Re: Dual boot with Windows



Senor Osito wrote:
I'm keen to learn linux. I've downloaded the Ubuntu live CD, it works fine on my laptop. So I've downloaded the installer CD.

My problem is that I don't want to lose my Windoze partition - work makes it neccessary.
The disk is currently just one 60GB primary. Ideally I'd like to split into 2 X 30GB.

I have about 15GB of data on the machine, I really haven't got time / I'm too lazy to back it all up to CD.The important stuff is regularly backed up, but there's a lot of other stuff on there that's handy but not essential. I'd prefer not to lose it if I can resise the partition ...

Is there a tool that I can use to partition the disk without killing the Windows partition - something like the old partition manager, or presizer.exe that Toshiba used to have on their website years ago..?

Asking here because I expect someone might have done the same in the past..

Thanks for advice

welcome!

1) note carefully that *any* changes to partitions is like major heart surgery. Plenty of very sucessful examples, but the risks exist and are very real and there is no going back (with partitions, anyway), without a good backup. I find that even apparently trivial data becomes familiar. Loosing it sometimes has been problematic. In my opinion the risks are small, (after (2) below) but they *do* exist.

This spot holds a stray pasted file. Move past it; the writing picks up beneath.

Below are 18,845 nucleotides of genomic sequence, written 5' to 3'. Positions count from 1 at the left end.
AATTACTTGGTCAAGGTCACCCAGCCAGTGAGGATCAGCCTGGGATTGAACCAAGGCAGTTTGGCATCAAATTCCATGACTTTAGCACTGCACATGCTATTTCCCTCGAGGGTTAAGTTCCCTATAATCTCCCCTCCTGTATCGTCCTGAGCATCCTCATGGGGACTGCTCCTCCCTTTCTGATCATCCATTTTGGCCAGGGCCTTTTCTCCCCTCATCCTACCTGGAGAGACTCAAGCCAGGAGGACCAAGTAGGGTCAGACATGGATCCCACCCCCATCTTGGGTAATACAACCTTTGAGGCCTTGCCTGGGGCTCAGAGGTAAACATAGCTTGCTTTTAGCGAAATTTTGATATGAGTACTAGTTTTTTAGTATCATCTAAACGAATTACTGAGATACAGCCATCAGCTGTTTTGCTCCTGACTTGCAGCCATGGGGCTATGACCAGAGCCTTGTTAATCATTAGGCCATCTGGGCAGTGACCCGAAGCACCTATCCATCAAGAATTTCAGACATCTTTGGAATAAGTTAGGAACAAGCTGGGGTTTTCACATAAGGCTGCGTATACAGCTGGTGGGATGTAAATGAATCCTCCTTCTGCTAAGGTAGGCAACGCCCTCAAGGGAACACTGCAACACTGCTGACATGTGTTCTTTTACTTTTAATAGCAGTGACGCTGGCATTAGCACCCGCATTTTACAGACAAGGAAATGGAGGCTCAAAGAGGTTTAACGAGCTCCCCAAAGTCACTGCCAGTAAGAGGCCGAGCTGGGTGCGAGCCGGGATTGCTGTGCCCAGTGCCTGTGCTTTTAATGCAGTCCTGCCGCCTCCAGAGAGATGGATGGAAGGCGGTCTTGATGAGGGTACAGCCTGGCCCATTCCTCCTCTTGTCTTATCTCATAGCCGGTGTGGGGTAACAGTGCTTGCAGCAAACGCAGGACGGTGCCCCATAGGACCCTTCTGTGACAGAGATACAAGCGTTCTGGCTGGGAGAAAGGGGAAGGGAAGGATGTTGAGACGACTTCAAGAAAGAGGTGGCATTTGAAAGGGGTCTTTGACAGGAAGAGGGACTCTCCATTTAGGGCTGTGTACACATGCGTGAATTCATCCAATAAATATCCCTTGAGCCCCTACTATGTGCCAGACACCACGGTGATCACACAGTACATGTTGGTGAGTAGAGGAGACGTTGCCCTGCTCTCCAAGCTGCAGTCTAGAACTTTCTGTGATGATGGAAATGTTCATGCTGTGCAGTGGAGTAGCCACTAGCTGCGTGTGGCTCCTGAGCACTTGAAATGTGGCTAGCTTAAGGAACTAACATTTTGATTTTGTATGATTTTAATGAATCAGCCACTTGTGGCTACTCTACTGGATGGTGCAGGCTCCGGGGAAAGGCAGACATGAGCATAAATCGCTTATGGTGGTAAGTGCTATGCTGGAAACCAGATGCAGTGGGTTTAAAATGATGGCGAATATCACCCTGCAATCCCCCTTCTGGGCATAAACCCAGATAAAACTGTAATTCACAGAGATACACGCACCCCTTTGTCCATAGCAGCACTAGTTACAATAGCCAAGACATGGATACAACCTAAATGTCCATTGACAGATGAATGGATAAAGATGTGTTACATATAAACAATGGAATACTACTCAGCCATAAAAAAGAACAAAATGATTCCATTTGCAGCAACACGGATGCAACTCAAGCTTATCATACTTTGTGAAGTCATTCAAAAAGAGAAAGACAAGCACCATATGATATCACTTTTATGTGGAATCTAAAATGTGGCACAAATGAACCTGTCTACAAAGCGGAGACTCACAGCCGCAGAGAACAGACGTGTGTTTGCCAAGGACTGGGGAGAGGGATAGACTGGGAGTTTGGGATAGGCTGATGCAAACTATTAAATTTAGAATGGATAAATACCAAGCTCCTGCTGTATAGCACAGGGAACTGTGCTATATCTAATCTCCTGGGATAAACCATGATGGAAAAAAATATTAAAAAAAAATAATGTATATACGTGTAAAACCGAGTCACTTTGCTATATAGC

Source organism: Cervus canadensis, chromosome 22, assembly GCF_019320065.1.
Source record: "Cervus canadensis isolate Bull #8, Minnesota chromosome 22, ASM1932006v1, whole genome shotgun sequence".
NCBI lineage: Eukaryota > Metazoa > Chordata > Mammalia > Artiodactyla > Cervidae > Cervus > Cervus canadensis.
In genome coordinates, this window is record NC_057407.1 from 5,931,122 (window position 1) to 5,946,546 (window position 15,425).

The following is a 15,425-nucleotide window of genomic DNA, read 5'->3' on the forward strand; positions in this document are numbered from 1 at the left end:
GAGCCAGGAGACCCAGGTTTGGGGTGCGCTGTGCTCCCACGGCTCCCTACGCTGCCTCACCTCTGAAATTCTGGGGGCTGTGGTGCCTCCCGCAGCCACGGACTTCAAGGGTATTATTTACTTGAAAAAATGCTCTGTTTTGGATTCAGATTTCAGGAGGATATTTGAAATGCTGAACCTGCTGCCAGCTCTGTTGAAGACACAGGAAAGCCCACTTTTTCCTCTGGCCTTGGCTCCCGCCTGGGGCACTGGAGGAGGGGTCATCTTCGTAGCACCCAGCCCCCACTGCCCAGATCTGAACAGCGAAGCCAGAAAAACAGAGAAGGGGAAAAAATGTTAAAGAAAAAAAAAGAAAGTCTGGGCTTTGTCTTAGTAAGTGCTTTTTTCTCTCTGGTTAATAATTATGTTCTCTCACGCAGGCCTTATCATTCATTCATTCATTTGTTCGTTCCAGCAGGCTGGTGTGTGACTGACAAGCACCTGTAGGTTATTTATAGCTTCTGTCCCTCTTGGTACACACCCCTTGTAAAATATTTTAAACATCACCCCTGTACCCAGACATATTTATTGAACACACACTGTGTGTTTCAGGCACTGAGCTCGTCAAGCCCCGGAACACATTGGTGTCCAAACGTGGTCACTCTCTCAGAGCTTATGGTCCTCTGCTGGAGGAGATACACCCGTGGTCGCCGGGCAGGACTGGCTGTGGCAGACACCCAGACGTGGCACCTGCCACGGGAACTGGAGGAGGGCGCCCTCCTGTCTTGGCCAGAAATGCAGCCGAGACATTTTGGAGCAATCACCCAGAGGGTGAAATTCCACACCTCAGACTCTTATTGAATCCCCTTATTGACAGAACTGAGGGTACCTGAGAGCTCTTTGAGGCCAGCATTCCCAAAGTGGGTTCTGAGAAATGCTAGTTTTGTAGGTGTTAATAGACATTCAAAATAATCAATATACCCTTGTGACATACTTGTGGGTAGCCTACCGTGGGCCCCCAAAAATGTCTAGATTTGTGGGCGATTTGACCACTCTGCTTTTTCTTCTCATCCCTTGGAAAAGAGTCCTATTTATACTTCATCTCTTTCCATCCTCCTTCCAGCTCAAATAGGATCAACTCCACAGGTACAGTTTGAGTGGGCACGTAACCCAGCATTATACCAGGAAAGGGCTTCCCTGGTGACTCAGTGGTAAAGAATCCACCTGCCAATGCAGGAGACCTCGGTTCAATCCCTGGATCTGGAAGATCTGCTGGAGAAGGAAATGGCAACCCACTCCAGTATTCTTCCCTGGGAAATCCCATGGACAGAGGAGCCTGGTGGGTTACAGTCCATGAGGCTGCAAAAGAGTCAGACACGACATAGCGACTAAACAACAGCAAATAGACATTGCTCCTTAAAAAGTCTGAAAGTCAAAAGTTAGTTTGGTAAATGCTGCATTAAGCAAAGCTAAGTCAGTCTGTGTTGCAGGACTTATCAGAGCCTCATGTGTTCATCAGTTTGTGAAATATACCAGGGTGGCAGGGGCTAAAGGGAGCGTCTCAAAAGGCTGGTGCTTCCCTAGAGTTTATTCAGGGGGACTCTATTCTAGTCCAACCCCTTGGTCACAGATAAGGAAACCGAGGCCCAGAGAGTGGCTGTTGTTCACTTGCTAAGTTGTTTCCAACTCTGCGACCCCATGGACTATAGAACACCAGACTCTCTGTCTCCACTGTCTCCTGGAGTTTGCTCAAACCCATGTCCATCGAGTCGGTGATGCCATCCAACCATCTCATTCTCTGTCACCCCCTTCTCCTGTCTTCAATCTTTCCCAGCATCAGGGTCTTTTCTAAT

2) Windows does not look after itself very well. Before doing surgery, scandisk fully. Then defrag. I always defrag a second time also. The objective is to minimise problems with moving partitions etc. (no going back, etc etc)

3) I have installed a number of dual boots and all have been easy. I was a bit surprised initially with linux that it is important to actually *read* the information text or options etc (!), unlike with windoze, where I had got used to just saying yes......... I caught me out a few times! Be aware.

4) one decision you may need to make is the size of the linux partition. I use at least 10 GB, usually more. The default will probably be ok but consider what space you need for your future work.

5) Partition naming in linux is different from windoze naming. Same partitions though. If they are different sizes it is less initially confusing.

6) Ubuntu comes with a partition changer, like many major distros.

7) PCs are very cheap lately and older ones are often discarded free. With at least 256 MB RAM, even an old PC is ok for a patient beginner (I have a number). One point of this para is to say you may then consider backing up the data from the laptop to the (spare) PC. This implies a possible different initial strategy of course. Personally I found this the preferred method.
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ac
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